Calming Exam Stress with Yoga


Life for teenagers can be challenging enough, but with exam time upon us stress levels are rising.  This invariably takes it's toll on family life which isn't fun for anyone! We thought we'd share our top tips for overcoming this stress and helping to bring a little calm back into your homes. 

1. Belly Breaths - Place your hands on your belly and close your eyes. Feel the movement of your belly in your hands as you breathe in and out. Allow your belly to rise towards your hands as you inhale, releasing back down as you exhale. Practice 5 minutes of belly breathing every day. Over time, the benefits of the breathing practice will be felt much quicker, making it a great way to take control of your emotions and help you feel calm.  


2. Nadi Shodana (alternate nostril breathing) - Sitting comfortably, lengthen up through your spine. Bring the right hand into Vishnu mudra by folding the tips of the index and middle fingers in to touch the base of the right thumb. Place the thumb over the right nostril and inhale. Bring the ring finger over the left nostril, release the thumb from the right nostril and exhale. Inhale, then bring the thumb back over the right nostril, release the ring finger and exhale. Repeat 5 times, rest then repeat again. This helps to calm and regulate breathing, which has an amazing effect on the parasympathetic nervous system. 

3. Tree Pose - Find a point in front of you to focus your gaze on. Bring the weight in to your right foot. Place your left foot against your right ankle, calf or thigh, pressing the foot and leg together. Root down through your right foot whilst imaging you're trying to lift the foot off the ground, activating the muscles in the leg. Feel that lift through your body, up to the crown of your head. Place your hands together in front of your heart, or lift them above your head, lengthening through your body. Tree pose helps to cultivate balance, a sense of calming and grounding.

4. Cat/Cow - Come to all fours, bringing your hands under your shoulders and knees under your hips. As you inhale, soften your heart towards the ground, lifting your sitting bones and crown of your head up. Exhale and press into your hands, rounding the back and lifting the space between your shoulder blades towards the ceiling. Repeat 5-10 times, moving slowly with your breath. This brings connection to the breath, helping to cultivate calm. It mobilises the spine and encourages gentle movement, stretching across the shoulders and upper back which often get tight when we are studying and/or stressed.

6. Childs pose - Come to kneeling, taking the knees out wide and bringing the toes together. Fold over your legs, bringing the forehead towards the ground or resting them on your hands. Let your buttocks sink towards your heels. Childs pose is a gentle and calming asana that can help us to feel grounded. It's great before bed and if you want to make it even more nurturing try placing a pillow between your belly and thighs to release onto.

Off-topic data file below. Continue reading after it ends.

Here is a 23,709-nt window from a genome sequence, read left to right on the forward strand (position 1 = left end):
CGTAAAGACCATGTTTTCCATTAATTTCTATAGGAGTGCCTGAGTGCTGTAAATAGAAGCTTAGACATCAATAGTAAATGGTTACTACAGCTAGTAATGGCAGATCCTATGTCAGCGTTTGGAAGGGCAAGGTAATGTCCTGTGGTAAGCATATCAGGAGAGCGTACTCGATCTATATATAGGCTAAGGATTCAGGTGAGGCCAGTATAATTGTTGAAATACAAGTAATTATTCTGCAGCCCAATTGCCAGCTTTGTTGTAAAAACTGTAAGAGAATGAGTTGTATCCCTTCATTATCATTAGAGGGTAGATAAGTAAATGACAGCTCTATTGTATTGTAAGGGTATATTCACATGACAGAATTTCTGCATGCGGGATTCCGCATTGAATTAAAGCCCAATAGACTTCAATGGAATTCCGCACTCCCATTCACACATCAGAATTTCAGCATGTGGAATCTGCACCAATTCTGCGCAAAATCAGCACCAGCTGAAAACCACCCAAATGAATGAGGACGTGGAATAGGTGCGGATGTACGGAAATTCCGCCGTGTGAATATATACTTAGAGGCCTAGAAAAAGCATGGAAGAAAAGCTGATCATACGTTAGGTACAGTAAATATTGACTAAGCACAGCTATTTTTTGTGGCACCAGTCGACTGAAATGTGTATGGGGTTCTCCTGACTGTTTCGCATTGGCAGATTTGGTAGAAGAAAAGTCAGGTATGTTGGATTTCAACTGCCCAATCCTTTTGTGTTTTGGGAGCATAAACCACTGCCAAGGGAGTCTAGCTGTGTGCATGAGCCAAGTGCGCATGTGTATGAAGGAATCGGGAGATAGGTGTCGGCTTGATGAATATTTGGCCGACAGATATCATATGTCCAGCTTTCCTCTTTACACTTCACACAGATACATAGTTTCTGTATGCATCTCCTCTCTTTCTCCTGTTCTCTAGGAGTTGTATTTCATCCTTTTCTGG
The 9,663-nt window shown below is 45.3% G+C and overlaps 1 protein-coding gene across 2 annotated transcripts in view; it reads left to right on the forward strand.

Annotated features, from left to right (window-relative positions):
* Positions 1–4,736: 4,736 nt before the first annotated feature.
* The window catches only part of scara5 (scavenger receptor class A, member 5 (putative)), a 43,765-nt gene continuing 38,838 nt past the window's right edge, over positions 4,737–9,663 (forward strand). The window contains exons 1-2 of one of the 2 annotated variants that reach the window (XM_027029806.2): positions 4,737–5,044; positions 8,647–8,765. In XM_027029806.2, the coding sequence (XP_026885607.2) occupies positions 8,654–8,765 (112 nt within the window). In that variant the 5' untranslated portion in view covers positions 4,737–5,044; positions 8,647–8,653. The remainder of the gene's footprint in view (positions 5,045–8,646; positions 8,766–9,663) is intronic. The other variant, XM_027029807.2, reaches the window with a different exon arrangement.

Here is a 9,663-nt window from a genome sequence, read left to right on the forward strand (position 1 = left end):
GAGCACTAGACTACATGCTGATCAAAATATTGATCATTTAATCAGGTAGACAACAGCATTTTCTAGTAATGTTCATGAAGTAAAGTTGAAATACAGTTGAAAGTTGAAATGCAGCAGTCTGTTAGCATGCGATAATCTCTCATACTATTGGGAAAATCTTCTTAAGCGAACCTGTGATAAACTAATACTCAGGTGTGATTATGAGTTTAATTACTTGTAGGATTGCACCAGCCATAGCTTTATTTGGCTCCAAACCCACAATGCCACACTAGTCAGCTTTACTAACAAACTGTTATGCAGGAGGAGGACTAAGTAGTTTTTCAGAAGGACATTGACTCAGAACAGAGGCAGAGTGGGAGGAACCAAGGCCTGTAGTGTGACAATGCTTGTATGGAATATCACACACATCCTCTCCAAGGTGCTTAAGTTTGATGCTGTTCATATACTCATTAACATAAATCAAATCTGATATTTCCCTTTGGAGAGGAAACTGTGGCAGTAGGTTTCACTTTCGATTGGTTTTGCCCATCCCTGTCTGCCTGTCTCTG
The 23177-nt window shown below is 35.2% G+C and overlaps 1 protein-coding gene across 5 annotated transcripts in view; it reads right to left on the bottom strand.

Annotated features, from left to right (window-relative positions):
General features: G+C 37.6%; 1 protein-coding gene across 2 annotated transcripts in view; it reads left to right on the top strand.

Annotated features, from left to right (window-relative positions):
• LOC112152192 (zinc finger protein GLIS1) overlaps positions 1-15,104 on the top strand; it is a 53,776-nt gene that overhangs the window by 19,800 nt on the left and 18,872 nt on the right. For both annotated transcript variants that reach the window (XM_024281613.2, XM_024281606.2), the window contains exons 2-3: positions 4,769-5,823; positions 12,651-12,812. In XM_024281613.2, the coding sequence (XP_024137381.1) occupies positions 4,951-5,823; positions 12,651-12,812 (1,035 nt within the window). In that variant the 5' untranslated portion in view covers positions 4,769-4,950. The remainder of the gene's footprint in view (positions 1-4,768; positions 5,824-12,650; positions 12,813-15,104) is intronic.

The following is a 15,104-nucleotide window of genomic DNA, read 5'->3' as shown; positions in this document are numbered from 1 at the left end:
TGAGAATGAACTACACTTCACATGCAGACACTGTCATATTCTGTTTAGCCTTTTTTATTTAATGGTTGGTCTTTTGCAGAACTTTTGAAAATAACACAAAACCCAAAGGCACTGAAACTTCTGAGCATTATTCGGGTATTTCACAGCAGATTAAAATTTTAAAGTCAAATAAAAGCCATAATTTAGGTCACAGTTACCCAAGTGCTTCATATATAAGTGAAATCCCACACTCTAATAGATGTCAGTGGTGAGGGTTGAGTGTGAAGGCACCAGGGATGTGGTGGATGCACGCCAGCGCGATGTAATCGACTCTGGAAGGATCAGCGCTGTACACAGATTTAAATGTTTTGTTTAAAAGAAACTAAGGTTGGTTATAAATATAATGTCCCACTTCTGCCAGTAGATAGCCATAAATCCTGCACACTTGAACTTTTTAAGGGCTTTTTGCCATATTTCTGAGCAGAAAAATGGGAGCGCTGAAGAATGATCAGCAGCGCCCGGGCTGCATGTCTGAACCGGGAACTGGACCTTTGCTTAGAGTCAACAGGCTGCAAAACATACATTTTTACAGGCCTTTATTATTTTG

7. Eagle arms - Isolating just the arms in this asana brings more awareness to the shoulders, bringing relief from tension around the shoulders and upper back that we often feel when stressed. Lift your right arm up and cross your left arm over the top, hands pointing up. Bring your palms together, and as you exhale begin to draw the elbows away from you whilst shrugging your shoulders back. Repeat on the left side.

8. Tensing and releasing - Lying on your back, take your feet slightly apart and bring your hands by your side. Starting with the feet, inhale and press them into the ground, exhaling to release. Continue by inhaling to press the legs down, exhaling to release, pressing the buttocks down, back, arms, clenching the fists on the inhale, shrugging the shoulders, clenching the jaw. Working your way through your body bit by bit, encouraging progressive relaxation and helping you to feel a deeper sense of letting go. This is another great practice before bed but it can be used at any point, even whilst sitting at your desk.

There are many more techniques and practices that are beneficial during times of tension. However often it is during these times that we feel too busy and stressed to stop for a few moments and do something else, even when that something may make us feel so much better. It is therefore so beneficial to start to practice before we need it, cultivating a positive habit that will stand us and our children in good stead in future. 

Our Youth Yoga training courses delve far deeper into this subject and are perfect for yoga teachers, youth professionals and parents who want to learn tools to support the young people in their lives. Find out more about our upcoming courses this Autumn.